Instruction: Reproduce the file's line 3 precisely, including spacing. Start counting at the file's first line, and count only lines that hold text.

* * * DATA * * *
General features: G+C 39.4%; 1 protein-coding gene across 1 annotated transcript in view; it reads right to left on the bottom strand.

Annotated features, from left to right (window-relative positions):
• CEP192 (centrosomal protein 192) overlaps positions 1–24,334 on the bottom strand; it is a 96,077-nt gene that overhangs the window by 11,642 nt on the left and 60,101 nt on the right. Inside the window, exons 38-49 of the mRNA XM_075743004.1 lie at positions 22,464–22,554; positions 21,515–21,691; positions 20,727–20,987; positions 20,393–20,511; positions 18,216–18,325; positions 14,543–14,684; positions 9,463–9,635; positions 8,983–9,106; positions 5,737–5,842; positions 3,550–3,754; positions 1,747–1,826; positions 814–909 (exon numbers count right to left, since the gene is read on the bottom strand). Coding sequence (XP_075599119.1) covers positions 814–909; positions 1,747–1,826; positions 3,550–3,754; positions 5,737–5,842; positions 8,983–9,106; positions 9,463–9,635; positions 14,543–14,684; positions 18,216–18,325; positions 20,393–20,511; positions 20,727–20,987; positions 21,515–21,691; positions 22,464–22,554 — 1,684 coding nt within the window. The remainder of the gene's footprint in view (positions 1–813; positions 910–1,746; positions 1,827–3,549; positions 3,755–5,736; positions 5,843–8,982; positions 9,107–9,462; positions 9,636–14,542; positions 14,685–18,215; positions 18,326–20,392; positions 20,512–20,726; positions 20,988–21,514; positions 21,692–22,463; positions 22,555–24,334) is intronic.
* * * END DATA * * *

• CEP192 (centrosomal protein 192) overlaps positions 1–24,334 on the bottom strand; it is a 96,077-nt gene that overhangs the window by 11,642 nt on the left and 60,101 nt on the right. Inside the window, exons 38-49 of the mRNA XM_075743004.1 lie at positions 22,464–22,554; positions 21,515–21,691; positions 20,727–20,987; positions 20,393–20,511; positions 18,216–18,325; positions 14,543–14,684; positions 9,463–9,635; positions 8,983–9,106; positions 5,737–5,842; positions 3,550–3,754; positions 1,747–1,826; positions 814–909 (exon numbers count right to left, since the gene is read on the bottom strand). Coding sequence (XP_075599119.1) covers positions 814–909; positions 1,747–1,826; positions 3,550–3,754; positions 5,737–5,842; positions 8,983–9,106; positions 9,463–9,635; positions 14,543–14,684; positions 18,216–18,325; positions 20,393–20,511; positions 20,727–20,987; positions 21,515–21,691; positions 22,464–22,554 — 1,684 coding nt within the window. The remainder of the gene's footprint in view (positions 1–813; positions 910–1,746; positions 1,827–3,549; positions 3,755–5,736; positions 5,843–8,982; positions 9,107–9,462; positions 9,636–14,542; positions 14,685–18,215; positions 18,326–20,392; positions 20,512–20,726; positions 20,988–21,514; positions 21,692–22,463; positions 22,555–24,334) is intronic.